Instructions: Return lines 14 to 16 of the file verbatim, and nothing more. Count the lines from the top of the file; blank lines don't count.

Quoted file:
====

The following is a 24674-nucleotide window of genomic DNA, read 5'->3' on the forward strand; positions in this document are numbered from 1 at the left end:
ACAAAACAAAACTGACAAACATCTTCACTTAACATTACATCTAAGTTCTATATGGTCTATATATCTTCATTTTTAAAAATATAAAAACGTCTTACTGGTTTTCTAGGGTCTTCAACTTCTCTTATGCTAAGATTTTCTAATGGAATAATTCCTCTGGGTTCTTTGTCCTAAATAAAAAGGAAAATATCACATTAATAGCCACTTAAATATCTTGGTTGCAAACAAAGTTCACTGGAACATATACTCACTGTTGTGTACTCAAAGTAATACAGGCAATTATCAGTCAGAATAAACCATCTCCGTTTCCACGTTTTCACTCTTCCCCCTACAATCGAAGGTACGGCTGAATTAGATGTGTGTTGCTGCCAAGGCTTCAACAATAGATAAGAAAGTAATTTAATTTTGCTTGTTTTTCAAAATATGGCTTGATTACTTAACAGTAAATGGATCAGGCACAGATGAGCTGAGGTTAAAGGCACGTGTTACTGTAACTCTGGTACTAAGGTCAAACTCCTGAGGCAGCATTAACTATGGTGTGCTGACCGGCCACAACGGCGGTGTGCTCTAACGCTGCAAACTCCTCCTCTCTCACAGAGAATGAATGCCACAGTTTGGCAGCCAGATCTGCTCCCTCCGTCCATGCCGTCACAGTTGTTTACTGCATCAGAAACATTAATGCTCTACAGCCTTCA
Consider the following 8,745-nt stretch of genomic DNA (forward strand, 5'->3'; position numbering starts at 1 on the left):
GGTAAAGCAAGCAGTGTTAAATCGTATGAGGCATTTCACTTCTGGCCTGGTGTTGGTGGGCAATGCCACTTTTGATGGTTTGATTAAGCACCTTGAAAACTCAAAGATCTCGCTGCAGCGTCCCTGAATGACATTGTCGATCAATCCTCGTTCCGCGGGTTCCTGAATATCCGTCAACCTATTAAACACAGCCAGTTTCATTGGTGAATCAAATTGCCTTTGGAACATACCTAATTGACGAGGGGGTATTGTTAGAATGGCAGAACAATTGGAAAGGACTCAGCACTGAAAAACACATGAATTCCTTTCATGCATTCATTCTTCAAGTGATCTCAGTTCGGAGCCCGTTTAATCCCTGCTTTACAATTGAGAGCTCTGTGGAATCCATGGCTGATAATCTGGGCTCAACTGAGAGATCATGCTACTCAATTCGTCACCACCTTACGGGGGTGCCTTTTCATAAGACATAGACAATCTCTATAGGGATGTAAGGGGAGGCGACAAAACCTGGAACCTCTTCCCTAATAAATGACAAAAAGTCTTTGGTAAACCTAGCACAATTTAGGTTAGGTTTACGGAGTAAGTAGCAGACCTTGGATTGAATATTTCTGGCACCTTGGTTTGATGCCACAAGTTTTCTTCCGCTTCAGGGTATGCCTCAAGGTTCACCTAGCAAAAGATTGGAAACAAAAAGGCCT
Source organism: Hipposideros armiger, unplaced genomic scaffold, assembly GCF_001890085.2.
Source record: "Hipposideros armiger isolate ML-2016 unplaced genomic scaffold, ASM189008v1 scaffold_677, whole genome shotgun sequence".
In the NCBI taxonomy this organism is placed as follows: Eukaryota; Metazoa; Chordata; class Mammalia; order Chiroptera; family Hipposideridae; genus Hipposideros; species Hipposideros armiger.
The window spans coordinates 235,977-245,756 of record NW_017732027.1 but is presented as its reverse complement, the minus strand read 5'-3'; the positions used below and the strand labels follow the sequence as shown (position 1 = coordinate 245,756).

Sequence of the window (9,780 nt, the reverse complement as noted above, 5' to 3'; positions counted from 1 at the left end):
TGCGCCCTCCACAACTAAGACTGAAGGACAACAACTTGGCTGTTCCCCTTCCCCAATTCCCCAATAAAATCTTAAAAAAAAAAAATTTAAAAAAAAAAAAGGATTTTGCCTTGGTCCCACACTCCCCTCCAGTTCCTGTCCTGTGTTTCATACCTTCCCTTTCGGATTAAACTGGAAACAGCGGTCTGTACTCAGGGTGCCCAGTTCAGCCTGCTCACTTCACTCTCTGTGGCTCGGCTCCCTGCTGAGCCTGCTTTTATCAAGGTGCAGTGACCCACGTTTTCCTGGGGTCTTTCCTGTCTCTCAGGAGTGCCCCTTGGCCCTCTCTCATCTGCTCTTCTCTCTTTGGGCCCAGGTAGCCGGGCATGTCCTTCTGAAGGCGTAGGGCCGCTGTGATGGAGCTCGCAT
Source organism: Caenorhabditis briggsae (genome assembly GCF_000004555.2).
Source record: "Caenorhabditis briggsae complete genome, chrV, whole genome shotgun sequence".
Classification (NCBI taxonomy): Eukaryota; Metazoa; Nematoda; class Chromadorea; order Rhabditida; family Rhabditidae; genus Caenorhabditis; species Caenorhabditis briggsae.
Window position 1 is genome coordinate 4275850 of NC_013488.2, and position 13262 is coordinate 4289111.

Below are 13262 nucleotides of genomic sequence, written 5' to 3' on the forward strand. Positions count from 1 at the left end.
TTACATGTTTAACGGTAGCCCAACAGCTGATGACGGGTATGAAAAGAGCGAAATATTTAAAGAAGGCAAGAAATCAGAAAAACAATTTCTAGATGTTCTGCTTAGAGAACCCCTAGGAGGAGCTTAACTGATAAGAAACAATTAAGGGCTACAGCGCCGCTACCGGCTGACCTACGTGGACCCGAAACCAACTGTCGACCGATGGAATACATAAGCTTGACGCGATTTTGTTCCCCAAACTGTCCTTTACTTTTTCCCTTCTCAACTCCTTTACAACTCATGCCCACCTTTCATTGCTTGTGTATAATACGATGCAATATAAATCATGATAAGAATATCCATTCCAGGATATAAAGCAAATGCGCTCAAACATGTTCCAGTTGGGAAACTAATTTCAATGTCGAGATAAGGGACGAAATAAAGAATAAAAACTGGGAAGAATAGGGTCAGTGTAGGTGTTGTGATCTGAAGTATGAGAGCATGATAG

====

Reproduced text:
Window position 1 is genome coordinate 4275850 of NC_013488.2, and position 13262 is coordinate 4289111.

Below are 13262 nucleotides of genomic sequence, written 5' to 3' on the forward strand. Positions count from 1 at the left end.
TTACATGTTTAACGGTAGCCCAACAGCTGATGACGGGTATGAAAAGAGCGAAATATTTAAAGAAGGCAAGAAATCAGAAAAACAATTTCTAGATGTTCTGCTTAGAGAACCCCTAGGAGGAGCTTAACTGATAAGAAACAATTAAGGGCTACAGCGCCGCTACCGGCTGACCTACGTGGACCCGAAACCAACTGTCGACCGATGGAATACATAAGCTTGACGCGATTTTGTTCCCCAAACTGTCCTTTACTTTTTCCCTTCTCAACTCCTTTACAACTCATGCCCACCTTTCATTGCTTGTGTATAATACGATGCAATATAAATCATGATAAGAATATCCATTCCAGGATATAAAGCAAATGCGCTCAAACATGTTCCAGTTGGGAAACTAATTTCAATGTCGAGATAAGGGACGAAATAAAGAATAAAAACTGGGAAGAATAGGGTCAGTGTAGGTGTTGTGATCTGAAGTATGAGAGCATGATAG